Tackling the new materialities: Modern food and counter-movements in Ecuador

S. Sherwood, A.M.G. Arce, P. Berti, E. Bekkering

Research output: Contribution to journalArticleAcademicpeer-review

18 Citations (Scopus)


Faced with rising non-communicable diseases (NCDs), the Ecuadorian Government has proposed a model health program targeting individual and environmental level determinants. Drawing on cosmopolitan social theory, the experiences of counter-movements and concerns over food policy, the authors explore how mass pesticide poisoning and obesity can be viewed as the product of the ‘success’ of the modernization policy as well as a specific range of global phenomena configuring civic activity and policy situations. Through the study of NCDs as an emergent social field, the authors examine historical developments and heterogeneity in peoples’ practices for insights on more practical and effective public policy responses. The rise of the consumer–citizen in counter-movements represents a paradoxical, but promising dynamic capable of reconstituting economies, culture, and society. In Ecuador, social action appears to be a largely neglected and under-utilized resource for tackling NCDs and perhaps other highly pressing and seemingly intractable food policy concerns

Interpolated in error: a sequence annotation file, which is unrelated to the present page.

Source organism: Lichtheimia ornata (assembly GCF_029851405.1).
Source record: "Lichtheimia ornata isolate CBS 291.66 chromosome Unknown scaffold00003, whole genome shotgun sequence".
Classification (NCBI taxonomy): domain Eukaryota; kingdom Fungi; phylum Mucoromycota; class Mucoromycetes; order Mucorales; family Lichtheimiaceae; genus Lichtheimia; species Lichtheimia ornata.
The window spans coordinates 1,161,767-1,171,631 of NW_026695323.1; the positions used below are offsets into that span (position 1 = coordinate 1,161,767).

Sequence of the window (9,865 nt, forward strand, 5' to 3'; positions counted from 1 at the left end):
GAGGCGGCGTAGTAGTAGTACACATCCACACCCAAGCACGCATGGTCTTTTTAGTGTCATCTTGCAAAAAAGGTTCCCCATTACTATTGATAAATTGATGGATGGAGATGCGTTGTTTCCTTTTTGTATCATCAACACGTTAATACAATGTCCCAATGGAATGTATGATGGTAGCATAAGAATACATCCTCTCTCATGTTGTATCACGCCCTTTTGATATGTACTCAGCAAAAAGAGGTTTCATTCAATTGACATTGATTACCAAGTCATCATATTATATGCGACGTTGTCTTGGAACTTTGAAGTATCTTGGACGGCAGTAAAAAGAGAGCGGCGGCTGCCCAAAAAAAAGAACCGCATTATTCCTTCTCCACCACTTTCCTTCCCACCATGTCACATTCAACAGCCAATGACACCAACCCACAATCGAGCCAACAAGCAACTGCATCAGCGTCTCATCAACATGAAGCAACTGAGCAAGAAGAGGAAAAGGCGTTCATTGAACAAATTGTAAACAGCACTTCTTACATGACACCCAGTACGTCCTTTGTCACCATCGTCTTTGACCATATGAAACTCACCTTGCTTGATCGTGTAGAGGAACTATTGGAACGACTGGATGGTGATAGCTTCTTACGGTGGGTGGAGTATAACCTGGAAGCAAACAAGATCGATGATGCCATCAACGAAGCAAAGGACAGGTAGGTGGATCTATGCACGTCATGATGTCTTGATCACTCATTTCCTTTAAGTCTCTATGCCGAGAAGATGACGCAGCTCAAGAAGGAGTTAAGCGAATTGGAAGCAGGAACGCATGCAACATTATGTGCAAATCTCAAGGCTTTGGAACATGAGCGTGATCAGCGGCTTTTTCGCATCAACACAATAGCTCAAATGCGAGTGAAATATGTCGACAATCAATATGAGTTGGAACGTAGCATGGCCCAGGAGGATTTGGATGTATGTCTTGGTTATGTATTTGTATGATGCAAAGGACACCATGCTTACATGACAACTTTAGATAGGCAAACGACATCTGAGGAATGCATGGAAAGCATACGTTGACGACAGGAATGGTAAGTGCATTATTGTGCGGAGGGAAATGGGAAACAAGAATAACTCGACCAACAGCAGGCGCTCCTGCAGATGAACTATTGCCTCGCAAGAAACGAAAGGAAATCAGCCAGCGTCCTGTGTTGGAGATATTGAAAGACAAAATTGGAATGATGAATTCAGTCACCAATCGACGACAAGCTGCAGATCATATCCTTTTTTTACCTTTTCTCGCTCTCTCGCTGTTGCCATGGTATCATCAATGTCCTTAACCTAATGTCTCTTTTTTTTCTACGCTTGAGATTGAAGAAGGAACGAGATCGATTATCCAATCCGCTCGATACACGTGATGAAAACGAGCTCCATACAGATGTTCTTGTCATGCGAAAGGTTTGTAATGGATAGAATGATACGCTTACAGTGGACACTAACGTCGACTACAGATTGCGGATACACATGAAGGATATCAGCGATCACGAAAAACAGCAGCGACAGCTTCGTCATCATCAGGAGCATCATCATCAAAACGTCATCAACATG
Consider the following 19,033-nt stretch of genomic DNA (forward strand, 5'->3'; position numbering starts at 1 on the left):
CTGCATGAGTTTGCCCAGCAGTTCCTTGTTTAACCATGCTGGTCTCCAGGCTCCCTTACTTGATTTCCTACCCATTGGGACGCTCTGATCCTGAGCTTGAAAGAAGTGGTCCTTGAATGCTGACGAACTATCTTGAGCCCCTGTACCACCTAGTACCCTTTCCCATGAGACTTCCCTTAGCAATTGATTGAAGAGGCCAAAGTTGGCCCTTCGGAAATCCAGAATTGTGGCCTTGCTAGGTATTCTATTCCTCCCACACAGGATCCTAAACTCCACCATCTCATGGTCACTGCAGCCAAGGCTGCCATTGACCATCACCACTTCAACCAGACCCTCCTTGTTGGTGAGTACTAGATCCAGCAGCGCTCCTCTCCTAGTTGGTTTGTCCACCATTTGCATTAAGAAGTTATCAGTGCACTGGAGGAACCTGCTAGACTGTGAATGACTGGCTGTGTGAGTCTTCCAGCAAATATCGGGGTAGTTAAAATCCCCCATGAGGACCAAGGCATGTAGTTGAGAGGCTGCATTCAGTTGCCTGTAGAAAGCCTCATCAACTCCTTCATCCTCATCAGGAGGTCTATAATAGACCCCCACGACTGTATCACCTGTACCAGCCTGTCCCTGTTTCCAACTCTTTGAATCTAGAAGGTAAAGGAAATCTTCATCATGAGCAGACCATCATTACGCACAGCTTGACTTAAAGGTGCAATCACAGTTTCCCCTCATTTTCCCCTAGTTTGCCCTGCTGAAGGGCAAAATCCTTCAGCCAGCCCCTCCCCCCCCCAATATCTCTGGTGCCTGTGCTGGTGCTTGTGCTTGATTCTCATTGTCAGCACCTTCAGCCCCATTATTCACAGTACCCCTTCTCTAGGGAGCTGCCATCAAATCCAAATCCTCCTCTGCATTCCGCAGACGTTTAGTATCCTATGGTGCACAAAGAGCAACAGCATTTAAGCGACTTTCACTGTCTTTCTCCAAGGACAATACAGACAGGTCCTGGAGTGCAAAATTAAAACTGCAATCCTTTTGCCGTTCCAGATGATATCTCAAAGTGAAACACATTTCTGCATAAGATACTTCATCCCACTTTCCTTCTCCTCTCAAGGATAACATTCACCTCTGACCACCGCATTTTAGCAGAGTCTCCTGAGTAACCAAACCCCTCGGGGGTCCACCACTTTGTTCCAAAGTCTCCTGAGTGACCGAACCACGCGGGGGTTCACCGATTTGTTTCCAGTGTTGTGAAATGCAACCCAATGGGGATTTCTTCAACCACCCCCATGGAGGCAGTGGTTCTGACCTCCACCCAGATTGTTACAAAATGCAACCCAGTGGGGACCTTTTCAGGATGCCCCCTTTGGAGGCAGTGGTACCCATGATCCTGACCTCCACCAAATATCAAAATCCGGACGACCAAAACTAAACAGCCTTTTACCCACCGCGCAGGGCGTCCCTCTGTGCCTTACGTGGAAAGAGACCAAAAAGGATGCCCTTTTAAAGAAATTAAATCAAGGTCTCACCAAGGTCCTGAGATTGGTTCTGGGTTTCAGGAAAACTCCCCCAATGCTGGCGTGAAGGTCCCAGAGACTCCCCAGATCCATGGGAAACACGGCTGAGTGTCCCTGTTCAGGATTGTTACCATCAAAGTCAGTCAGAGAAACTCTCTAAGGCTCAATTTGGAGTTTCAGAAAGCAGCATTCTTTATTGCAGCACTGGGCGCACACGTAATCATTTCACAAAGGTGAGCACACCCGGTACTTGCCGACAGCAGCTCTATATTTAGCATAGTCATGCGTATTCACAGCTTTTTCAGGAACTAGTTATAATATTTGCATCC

Original languageEnglish
Pages (from-to)1-10
JournalFood Policy
Publication statusPublished - 2013


  • pesticide use
  • obesity
  • health
  • farm
  • population
  • overweight
  • adolescents
  • transition
  • impacts

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